JH: Could you explain to us a little bit how the process of creating the performance went and how the participants selected who they will interview? Did you/they encounter any challenges or make any surprising discoveries?

DJ: They enjoyed listening to and discussing Four American Characters by Smith. This was an introduction to the docudrama. In the following weeks, they conducted dynamic and deeply compelling interviews and presented them for the workshop, as a kind of rehearsal for the final play. 

At first, they were uncertain who to interview, but we talked them through it. A few of them discovered skills they had no idea they possessed. Many really flourished with talking to people on highly contested issues. They also enjoyed finding folks who offered various opinions. The range of cultural issues they addressed was remarkable: from religion to sex, to childbirth, to first jobs, and the necessity of banks and militaries.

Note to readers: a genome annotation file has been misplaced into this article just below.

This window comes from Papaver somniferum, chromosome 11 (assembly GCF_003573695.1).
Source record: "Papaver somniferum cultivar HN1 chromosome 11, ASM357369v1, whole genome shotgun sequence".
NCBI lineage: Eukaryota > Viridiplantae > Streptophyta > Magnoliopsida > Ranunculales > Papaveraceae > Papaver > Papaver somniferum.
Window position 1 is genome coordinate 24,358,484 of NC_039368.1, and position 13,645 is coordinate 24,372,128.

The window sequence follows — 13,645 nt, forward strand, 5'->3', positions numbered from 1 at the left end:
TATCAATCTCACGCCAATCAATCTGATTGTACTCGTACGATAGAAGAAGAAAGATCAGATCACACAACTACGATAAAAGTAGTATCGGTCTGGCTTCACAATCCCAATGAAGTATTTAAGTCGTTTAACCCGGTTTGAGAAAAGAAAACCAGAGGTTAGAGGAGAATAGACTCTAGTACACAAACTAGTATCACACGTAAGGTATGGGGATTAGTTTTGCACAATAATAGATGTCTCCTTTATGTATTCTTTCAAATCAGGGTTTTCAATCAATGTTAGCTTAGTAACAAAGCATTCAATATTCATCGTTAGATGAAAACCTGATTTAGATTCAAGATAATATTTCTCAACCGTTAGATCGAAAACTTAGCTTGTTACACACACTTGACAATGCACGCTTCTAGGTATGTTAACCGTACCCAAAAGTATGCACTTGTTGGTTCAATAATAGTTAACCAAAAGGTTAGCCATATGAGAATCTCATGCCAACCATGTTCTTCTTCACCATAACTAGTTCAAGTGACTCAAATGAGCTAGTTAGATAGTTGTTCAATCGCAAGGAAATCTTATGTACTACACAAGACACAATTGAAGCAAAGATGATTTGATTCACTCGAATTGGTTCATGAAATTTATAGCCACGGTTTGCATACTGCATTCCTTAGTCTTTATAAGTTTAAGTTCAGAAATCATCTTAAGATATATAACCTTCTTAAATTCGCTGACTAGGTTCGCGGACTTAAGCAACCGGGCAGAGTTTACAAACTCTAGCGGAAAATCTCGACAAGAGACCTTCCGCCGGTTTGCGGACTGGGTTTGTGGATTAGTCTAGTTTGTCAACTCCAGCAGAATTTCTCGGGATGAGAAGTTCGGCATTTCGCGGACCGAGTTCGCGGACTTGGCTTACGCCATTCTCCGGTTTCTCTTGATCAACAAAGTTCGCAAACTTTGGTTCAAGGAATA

JH: I love that enthusiasm! In my engagement with VISIONS, I have also noticed that active listening is a very fundamental part of the participant’s relationship with each other and the stories they share. How do you, as facilitator, encourage and uphold that, especially because most of our conversations are so informal?